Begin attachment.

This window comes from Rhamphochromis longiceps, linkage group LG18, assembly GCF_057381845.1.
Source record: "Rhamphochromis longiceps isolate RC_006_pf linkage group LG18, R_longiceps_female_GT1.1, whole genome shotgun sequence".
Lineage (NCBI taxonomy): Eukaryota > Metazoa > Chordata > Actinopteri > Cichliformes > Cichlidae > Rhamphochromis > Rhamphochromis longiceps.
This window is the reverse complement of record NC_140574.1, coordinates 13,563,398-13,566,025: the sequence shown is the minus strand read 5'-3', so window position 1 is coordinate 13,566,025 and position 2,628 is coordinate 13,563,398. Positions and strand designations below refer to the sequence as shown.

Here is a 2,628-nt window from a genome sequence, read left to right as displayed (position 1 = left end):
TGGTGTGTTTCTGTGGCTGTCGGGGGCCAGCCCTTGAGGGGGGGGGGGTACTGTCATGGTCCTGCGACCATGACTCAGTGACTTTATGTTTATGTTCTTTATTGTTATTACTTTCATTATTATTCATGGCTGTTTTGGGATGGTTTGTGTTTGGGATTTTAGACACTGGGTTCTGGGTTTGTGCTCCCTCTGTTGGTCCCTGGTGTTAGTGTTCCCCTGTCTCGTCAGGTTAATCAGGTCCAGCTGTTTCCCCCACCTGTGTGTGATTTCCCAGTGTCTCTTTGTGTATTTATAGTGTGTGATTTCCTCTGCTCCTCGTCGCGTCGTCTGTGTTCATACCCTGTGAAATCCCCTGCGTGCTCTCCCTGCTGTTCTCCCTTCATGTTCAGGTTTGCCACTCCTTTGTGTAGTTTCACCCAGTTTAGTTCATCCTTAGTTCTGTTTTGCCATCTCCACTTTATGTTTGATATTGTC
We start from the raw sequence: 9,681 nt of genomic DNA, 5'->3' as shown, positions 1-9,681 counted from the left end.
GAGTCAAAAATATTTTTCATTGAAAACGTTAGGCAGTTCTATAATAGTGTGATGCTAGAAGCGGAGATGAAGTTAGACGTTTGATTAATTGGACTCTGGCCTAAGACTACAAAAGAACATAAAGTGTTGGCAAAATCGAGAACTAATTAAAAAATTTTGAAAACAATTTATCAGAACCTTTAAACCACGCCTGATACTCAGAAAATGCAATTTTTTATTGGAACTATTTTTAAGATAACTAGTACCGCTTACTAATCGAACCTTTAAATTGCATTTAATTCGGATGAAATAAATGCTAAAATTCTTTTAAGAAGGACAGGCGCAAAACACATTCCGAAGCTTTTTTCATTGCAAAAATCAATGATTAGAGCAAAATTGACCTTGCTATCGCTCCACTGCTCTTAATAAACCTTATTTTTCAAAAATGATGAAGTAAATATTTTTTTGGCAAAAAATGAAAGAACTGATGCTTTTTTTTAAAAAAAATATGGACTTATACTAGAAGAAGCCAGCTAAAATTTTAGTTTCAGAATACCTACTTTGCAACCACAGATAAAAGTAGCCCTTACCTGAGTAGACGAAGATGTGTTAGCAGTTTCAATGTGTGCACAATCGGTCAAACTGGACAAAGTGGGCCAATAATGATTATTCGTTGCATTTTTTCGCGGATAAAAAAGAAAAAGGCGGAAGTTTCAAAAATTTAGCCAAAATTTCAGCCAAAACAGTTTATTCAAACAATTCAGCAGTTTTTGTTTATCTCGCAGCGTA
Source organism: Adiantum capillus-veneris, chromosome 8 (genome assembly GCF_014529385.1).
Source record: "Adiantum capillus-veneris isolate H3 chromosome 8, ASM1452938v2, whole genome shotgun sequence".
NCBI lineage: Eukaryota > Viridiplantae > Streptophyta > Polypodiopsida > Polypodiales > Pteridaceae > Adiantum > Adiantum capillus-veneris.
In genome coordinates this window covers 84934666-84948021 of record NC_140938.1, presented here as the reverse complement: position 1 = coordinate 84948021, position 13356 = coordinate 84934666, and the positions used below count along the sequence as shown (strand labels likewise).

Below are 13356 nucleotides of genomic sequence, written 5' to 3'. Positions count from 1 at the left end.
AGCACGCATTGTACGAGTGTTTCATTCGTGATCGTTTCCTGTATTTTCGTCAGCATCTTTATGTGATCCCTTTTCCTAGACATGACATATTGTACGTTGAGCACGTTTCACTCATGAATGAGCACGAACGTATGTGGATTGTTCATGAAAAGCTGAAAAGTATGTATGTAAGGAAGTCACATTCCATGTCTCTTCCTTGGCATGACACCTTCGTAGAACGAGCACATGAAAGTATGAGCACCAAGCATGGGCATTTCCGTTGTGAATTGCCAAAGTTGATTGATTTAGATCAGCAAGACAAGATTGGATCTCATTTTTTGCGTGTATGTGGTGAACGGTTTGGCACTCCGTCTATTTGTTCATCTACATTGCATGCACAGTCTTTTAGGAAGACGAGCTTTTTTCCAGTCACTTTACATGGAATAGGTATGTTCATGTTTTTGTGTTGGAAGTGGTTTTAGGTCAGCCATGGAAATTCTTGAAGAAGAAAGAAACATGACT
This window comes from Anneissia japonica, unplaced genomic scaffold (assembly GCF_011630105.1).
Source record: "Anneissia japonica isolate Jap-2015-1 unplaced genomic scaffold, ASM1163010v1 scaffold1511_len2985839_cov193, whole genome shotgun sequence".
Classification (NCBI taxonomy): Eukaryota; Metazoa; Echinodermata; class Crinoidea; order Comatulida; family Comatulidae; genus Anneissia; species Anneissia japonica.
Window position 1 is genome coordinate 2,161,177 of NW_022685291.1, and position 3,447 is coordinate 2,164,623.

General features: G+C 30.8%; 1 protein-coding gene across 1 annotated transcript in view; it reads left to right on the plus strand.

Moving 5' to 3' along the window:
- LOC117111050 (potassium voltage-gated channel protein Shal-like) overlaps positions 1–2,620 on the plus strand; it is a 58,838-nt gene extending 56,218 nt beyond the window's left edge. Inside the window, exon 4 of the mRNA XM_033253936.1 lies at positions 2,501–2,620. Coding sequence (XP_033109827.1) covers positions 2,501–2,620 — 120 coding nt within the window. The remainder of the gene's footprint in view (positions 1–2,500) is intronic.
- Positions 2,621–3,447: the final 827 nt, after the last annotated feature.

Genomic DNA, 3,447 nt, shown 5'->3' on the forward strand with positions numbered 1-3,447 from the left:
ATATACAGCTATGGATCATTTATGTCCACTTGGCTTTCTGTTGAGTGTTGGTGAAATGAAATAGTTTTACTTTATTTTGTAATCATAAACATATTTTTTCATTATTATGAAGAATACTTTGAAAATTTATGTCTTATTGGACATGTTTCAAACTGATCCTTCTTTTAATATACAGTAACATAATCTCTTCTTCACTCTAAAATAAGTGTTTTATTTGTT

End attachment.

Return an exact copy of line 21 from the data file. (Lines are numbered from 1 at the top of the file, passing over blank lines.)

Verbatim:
- LOC117111050 (potassium voltage-gated channel protein Shal-like) overlaps positions 1–2,620 on the plus strand; it is a 58,838-nt gene extending 56,218 nt beyond the window's left edge. Inside the window, exon 4 of the mRNA XM_033253936.1 lies at positions 2,501–2,620. Coding sequence (XP_033109827.1) covers positions 2,501–2,620 — 120 coding nt within the window. The remainder of the gene's footprint in view (positions 1–2,500) is intronic.